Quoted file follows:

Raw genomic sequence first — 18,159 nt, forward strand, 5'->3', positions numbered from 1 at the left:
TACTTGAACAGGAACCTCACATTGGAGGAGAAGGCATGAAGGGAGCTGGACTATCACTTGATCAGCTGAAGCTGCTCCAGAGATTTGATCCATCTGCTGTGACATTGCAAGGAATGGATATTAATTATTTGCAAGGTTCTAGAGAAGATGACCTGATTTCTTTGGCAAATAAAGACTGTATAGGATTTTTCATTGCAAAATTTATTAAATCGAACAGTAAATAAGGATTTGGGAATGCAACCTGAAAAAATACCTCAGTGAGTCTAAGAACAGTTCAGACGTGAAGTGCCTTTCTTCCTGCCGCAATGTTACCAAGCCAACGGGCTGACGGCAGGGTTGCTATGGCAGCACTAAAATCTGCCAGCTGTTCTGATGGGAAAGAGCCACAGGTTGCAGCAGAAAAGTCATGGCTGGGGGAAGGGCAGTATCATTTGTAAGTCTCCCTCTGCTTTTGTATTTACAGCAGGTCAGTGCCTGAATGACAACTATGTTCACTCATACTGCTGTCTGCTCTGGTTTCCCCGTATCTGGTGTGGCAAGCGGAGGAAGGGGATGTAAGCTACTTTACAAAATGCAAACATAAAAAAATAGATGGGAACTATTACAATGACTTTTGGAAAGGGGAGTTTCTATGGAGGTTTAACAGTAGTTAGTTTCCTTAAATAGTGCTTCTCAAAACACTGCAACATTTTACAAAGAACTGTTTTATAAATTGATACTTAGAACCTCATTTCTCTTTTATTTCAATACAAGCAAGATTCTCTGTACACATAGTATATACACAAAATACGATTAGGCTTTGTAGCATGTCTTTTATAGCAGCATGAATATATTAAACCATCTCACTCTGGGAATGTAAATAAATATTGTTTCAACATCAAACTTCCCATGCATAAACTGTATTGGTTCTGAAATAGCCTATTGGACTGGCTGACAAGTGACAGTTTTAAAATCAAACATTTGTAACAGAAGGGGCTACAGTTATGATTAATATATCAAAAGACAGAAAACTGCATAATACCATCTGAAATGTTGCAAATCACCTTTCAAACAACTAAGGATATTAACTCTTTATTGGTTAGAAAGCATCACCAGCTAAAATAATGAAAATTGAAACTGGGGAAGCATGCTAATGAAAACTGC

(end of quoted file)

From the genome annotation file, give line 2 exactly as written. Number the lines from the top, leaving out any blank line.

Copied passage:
TACTTGAACAGGAACCTCACATTGGAGGAGAAGGCATGAAGGGAGCTGGACTATCACTTGATCAGCTGAAGCTGCTCCAGAGATTTGATCCATCTGCTGTGACATTGCAAGGAATGGATATTAATTATTTGCAAGGTTCTAGAGAAGATGACCTGATTTCTTTGGCAAATAAAGACTGTATAGGATTTTTCATTGCAAAATTTATTAAATCGAACAGTAAATAAGGATTTGGGAATGCAACCTGAAAAAATACCTCAGTGAGTCTAAGAACAGTTCAGACGTGAAGTGCCTTTCTTCCTGCCGCAATGTTACCAAGCCAACGGGCTGACGGCAGGGTTGCTATGGCAGCACTAAAATCTGCCAGCTGTTCTGATGGGAAAGAGCCACAGGTTGCAGCAGAAAAGTCATGGCTGGGGGAAGGGCAGTATCATTTGTAAGTCTCCCTCTGCTTTTGTATTTACAGCAGGTCAGTGCCTGAATGACAACTATGTTCACTCATACTGCTGTCTGCTCTGGTTTCCCCGTATCTGGTGTGGCAAGCGGAGGAAGGGGATGTAAGCTACTTTACAAAATGCAAACATAAAAAAATAGATGGGAACTATTACAATGACTTTTGGAAAGGGGAGTTTCTATGGAGGTTTAACAGTAGTTAGTTTCCTTAAATAGTGCTTCTCAAAACACTGCAACATTTTACAAAGAACTGTTTTATAAATTGATACTTAGAACCTCATTTCTCTTTTATTTCAATACAAGCAAGATTCTCTGTACACATAGTATATACACAAAATACGATTAGGCTTTGTAGCATGTCTTTTATAGCAGCATGAATATATTAAACCATCTCACTCTGGGAATGTAAATAAATATTGTTTCAACATCAAACTTCCCATGCATAAACTGTATTGGTTCTGAAATAGCCTATTGGACTGGCTGACAAGTGACAGTTTTAAAATCAAACATTTGTAACAGAAGGGGCTACAGTTATGATTAATATATCAAAAGACAGAAAACTGCATAATACCATCTGAAATGTTGCAAATCACCTTTCAAACAACTAAGGATATTAACTCTTTATTGGTTAGAAAGCATCACCAGCTAAAATAATGAAAATTGAAACTGGGGAAGCATGCTAATGAAAACTGC